French Planning Law Q&A

French Planning Law Q&A

Lawyers Jérôme Frances-Lagarrigue and Julia Jones examine how French planning law works and consider what you need to know before you get started – and what to do if planning permission is refused

When do I need planning permission?

You will require planning permission (permis de construire) if you intend to construct a new build (or extension) with a surface area greater than 20 m². You will also need it if you intend to change the use of an existing structure, for example if you renovate a barn or stable (i.e. which was previously used for agriculture purposes) into living accommodation/bedrooms.

If your construction project does not need a permis de construire, you will probably still be required to make a declaration at the town hall (a déclaration de travaux for smaller projects).

There are two series of regulations that govern planning permission in France:

1) National town planning regulations. These are contained in the French Code de l’Urbanisme, and local rules contained in local schemes (you may have heard of the POS – Le plan d’occupation des sols or the PLU – Plan Local d’Urbanisme). You can consult the local schemes at your town hall.
2) The rules contained in the French Civil Code governing relations between neighbours, for example about rights of way, etc.

Who grants planning permission?

A request for planning permission has to be submitted to the local town hall. You will be asked to provide a detailed file, containing the plans of your future construction. These plans must be drafted by a registered architect if the surface area is greater than 170 m². In this case, the architect will generally prepare the file for you.

The mayor will check that your request complies with the national and local town planning regulations.

Care must be taken when compiling the file. You may face long administrative delays if the file is incomplete.

How will I know if my planning permission has been granted?

In most cases, you will receive written notification that the permission is granted or refused. Planning permission is deemed to have been granted ‘implicitly’ if you hear nothing for two months, except in certain specific cases, e.g. if your project must be approved by another administrative authority. This is the case if your project is located within the vicinity of an historical monument, when the mayor must submit the project for approval to the architecte des bâtiments de France. In the latter case planning permission can never be granted ‘implicitly’.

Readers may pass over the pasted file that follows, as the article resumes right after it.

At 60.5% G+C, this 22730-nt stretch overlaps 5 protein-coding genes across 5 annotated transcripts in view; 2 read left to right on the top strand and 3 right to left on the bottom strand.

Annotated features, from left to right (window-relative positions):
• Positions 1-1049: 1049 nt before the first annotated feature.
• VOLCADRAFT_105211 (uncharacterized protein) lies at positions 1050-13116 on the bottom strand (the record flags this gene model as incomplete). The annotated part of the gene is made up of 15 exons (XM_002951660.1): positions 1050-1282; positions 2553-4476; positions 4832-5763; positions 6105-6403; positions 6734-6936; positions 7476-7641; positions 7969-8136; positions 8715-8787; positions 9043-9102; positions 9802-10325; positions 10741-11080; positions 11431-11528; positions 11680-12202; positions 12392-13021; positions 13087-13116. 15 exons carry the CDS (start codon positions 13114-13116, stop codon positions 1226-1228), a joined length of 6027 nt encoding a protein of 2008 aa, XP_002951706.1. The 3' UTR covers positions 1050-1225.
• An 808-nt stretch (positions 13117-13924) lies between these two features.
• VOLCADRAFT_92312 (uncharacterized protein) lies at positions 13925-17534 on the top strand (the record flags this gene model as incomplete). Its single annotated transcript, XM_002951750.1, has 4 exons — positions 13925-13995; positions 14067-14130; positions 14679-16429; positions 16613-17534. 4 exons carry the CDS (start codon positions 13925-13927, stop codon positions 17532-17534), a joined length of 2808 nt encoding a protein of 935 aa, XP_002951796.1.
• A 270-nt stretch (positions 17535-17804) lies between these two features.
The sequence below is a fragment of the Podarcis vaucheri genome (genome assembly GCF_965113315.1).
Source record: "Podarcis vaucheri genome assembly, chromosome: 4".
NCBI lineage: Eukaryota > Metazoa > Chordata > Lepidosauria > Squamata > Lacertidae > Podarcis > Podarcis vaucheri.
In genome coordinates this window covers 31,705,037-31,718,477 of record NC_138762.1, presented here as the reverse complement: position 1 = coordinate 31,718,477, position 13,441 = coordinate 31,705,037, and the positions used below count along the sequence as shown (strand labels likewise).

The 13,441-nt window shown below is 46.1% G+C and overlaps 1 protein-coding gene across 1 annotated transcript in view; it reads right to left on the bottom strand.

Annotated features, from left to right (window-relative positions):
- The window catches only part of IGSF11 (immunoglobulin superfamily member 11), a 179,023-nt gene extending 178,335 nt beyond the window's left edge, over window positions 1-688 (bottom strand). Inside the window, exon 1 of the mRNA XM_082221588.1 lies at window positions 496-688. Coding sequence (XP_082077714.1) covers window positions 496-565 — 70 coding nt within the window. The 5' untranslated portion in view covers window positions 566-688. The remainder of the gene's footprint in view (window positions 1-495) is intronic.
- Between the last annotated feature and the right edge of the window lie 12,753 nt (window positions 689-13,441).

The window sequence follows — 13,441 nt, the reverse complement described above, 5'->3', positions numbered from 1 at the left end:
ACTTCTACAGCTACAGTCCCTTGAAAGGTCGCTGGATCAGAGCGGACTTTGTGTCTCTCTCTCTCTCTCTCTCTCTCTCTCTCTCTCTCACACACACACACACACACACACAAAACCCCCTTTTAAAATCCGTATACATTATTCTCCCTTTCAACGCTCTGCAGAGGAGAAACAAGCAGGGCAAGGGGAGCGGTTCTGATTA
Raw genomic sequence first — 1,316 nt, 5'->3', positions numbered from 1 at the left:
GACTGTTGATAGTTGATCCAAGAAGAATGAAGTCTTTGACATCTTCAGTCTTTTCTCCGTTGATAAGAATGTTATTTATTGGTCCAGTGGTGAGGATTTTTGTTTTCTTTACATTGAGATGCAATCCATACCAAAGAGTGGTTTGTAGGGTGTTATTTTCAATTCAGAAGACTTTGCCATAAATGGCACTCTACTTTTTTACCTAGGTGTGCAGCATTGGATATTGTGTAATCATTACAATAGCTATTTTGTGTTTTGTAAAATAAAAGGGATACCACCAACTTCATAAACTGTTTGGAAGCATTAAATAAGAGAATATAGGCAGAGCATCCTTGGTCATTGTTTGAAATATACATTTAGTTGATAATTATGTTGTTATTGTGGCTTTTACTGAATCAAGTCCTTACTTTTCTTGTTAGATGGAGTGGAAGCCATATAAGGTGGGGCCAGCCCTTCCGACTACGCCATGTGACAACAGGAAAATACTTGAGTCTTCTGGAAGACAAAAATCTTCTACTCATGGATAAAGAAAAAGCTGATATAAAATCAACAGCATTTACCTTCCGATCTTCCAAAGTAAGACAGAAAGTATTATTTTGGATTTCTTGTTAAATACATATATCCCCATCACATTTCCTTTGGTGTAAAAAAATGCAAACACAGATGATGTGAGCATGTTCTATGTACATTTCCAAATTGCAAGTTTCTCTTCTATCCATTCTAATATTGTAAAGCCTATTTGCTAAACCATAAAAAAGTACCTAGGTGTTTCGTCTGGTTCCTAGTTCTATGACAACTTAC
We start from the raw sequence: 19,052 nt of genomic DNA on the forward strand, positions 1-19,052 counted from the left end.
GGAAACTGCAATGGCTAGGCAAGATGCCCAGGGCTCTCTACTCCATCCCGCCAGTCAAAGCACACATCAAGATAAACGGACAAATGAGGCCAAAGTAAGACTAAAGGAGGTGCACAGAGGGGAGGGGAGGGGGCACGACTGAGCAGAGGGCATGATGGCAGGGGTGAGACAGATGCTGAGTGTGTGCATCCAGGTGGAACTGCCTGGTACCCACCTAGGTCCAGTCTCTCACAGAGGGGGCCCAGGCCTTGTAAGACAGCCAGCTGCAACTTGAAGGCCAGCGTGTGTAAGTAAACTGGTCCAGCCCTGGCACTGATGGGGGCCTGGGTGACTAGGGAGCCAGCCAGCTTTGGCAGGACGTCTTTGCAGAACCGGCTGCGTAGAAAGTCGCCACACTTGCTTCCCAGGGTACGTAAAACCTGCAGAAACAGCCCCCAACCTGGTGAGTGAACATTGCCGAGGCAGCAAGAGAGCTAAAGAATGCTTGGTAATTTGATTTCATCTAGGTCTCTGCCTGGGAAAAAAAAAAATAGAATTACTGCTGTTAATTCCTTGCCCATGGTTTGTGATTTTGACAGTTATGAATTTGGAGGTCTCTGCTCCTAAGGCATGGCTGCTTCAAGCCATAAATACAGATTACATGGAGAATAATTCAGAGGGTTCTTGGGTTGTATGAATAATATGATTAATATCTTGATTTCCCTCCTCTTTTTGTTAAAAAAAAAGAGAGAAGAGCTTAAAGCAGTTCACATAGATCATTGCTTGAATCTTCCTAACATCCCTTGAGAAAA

You are under a legal obligation to publicise the planning permission on the site where you will be building (generally speaking the architect or builder will put up a sign giving a summary of information about the project and the date the planning permission was granted).

The mayor will also publish the planning permission at the local town hall.

What can I do if planning permission is refused?

There are different ways of appealing against the mayor’s decision. The most common one is to initiate action in the Administrative Courts. If you intend contesting a decision, you only have two months in which to start your action from the date you were informed of the refusal.

The mayor can only refuse planning permission if it is contrary to the national and local town planning regulations. However, be aware that not all mayors are experts in the field of French legislation and mistakes can be made.

Can anyone appeal against the planning permission that has just been granted to me?

Yes, unfortunately a disgruntled neighbour may appeal against ‘your’ planning permission. He/she must do so within two months’ of the different publicity measures becoming effective (i.e. the sign put up on your land or the notice at the town hall). The neighbour will not take action against you, but against the mayor, (or, more specifically against the administrative deed (acte administratif) granting you planning permission.

You can continue to build during the appeal procedure – however it is not advisable to do so because if the Courts do cancel the permission, there is a risk (albeit slight) that you will be required to demolish the building.

Caveat! French regulations concerning planning permission are complicated – the information provided here is only a summary of the main provisions. Once your project is reaching the closing stages, we advise you to seek professional advice to define which specific regulations apply to your project.

Jérôme Frances-Lagarrigue and Julia Jones

Cabinet d’avocats
54 bis, rue d’Alsace Lorraine – 31 000 TOULOUSE
Tel. 05 61 57 90 86 – Fax. 05 61 22 69 66
[email protected]

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